What’s Growing On: Helpful insects living in gardens
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GAINESVILLE, Fla. (WCJB) -Gardeners may panic when finding holes in leaves, or little bugs crawling all over their beloved plants, but an entomologist with IFAS says most insects are helpful instead of harmful.
Dr. Jaret Daniels is an entomologist who specializes in insect conservation. He said from pollination to their own fecal matter, insects are important for healthy, sustainable gardens.
Some insects like aphids, however, can be a problem for some plants. Daniels advises consistent check-ups on gardens to catch pest problems early, but even then he says not to break out the ‘nuclear weapons’ on any bug that crawls.
Daniels said using a broad spectrum approach with pesticides can actually worsen pest problems. He says using a broad spectrum approach with pesticides can deplete the population of helpful bugs, who are natural predators to most harmful insects in gardens.
“That’ll knock out the beneficial insects along with the bad bugs. And so it’s kind of taking down your natural pest control. And that’s going to cause the pest problem to get worse and worse and worse,” Daniels explained.
Bugs like praying mantises, ladybugs, and assassin bugs are natural predators to harmful insects in an everyday garden and are experts when it comes to pest control.
If you must use any insecticides, Daniels recommends doing it in small portions.
“Start locally. Start with, say, insecticidal soap or horticultural oil, and always treat the pest problem as locally as possible,” Daniels said.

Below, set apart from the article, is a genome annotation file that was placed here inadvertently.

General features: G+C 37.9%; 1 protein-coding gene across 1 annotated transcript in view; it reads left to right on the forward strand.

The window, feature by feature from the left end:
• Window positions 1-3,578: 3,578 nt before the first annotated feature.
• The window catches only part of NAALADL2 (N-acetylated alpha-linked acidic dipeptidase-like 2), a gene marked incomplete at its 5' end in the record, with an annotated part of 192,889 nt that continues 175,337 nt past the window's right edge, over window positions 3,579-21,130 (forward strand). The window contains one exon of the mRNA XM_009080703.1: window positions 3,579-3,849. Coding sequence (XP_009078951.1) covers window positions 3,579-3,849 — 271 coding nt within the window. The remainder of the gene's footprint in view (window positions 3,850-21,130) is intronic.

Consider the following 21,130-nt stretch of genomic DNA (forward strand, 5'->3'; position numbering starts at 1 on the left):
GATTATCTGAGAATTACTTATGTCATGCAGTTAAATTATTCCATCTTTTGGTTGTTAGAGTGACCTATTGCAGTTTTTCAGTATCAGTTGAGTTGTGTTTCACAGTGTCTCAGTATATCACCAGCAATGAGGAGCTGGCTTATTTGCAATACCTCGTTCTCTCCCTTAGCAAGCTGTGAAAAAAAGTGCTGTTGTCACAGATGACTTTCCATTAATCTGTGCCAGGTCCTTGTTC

If you’re lacking some helpful creepy crawlers, Daniels said it doesn’t take much to attract them.
“One good way of encouraging beneficial insects into your yard is diversifying your landscape, creating more plant diversity, planting a lot of blooming plants,” Daniels explained.
Rosemary, thyme, black-eyed susan, and helianthus are just a few plants that can increase beneficial insect numbers in your garden.
So the next time you find bugs living among your green space, Daniels said to check a field guide before breaking out any chemicals.
He has a book available for purchase that is specifically focused on gardening with beneficial insects in the Southeast called “Native Plant Gardening for Birds, Bees, and Butterflies”. You can find it online or in the IFAS bookstore with the rest of his various books and field guides.
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